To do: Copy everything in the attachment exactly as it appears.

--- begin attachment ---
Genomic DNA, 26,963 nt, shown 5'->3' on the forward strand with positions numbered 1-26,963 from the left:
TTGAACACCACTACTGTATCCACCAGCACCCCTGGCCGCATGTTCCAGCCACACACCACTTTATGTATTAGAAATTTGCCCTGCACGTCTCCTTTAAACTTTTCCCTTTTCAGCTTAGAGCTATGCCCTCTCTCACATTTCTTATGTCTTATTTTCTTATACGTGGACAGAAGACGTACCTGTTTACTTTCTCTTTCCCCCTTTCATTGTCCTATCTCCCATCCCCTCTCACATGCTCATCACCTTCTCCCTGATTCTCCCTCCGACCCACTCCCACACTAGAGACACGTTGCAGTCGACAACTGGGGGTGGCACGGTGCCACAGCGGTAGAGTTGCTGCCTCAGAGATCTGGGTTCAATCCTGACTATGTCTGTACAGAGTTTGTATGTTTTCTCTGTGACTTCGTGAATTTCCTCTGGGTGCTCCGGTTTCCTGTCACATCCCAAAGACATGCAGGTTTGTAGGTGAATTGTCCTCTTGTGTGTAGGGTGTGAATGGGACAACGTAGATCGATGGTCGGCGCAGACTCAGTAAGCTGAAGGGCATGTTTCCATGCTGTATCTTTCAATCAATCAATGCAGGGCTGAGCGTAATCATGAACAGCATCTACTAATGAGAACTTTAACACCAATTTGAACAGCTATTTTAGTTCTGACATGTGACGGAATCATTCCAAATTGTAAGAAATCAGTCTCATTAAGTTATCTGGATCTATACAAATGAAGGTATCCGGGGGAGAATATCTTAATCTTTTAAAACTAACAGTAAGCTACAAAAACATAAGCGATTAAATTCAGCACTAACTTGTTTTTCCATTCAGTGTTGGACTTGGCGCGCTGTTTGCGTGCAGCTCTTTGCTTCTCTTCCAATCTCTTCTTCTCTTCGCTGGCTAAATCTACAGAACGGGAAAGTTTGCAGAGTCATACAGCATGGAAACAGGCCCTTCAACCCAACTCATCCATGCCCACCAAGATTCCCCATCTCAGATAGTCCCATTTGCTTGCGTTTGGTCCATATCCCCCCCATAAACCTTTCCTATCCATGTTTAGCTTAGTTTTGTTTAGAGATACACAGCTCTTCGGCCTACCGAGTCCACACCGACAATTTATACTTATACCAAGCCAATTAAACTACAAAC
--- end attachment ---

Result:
Genomic DNA, 26,963 nt, shown 5'->3' on the forward strand with positions numbered 1-26,963 from the left:
TTGAACACCACTACTGTATCCACCAGCACCCCTGGCCGCATGTTCCAGCCACACACCACTTTATGTATTAGAAATTTGCCCTGCACGTCTCCTTTAAACTTTTCCCTTTTCAGCTTAGAGCTATGCCCTCTCTCACATTTCTTATGTCTTATTTTCTTATACGTGGACAGAAGACGTACCTGTTTACTTTCTCTTTCCCCCTTTCATTGTCCTATCTCCCATCCCCTCTCACATGCTCATCACCTTCTCCCTGATTCTCCCTCCGACCCACTCCCACACTAGAGACACGTTGCAGTCGACAACTGGGGGTGGCACGGTGCCACAGCGGTAGAGTTGCTGCCTCAGAGATCTGGGTTCAATCCTGACTATGTCTGTACAGAGTTTGTATGTTTTCTCTGTGACTTCGTGAATTTCCTCTGGGTGCTCCGGTTTCCTGTCACATCCCAAAGACATGCAGGTTTGTAGGTGAATTGTCCTCTTGTGTGTAGGGTGTGAATGGGACAACGTAGATCGATGGTCGGCGCAGACTCAGTAAGCTGAAGGGCATGTTTCCATGCTGTATCTTTCAATCAATCAATGCAGGGCTGAGCGTAATCATGAACAGCATCTACTAATGAGAACTTTAACACCAATTTGAACAGCTATTTTAGTTCTGACATGTGACGGAATCATTCCAAATTGTAAGAAATCAGTCTCATTAAGTTATCTGGATCTATACAAATGAAGGTATCCGGGGGAGAATATCTTAATCTTTTAAAACTAACAGTAAGCTACAAAAACATAAGCGATTAAATTCAGCACTAACTTGTTTTTCCATTCAGTGTTGGACTTGGCGCGCTGTTTGCGTGCAGCTCTTTGCTTCTCTTCCAATCTCTTCTTCTCTTCGCTGGCTAAATCTACAGAACGGGAAAGTTTGCAGAGTCATACAGCATGGAAACAGGCCCTTCAACCCAACTCATCCATGCCCACCAAGATTCCCCATCTCAGATAGTCCCATTTGCTTGCGTTTGGTCCATATCCCCCCCATAAACCTTTCCTATCCATGTTTAGCTTAGTTTTGTTTAGAGATACACAGCTCTTCGGCCTACCGAGTCCACACCGACAATTTATACTTATACCAAGCCAATTAAACTACAAAC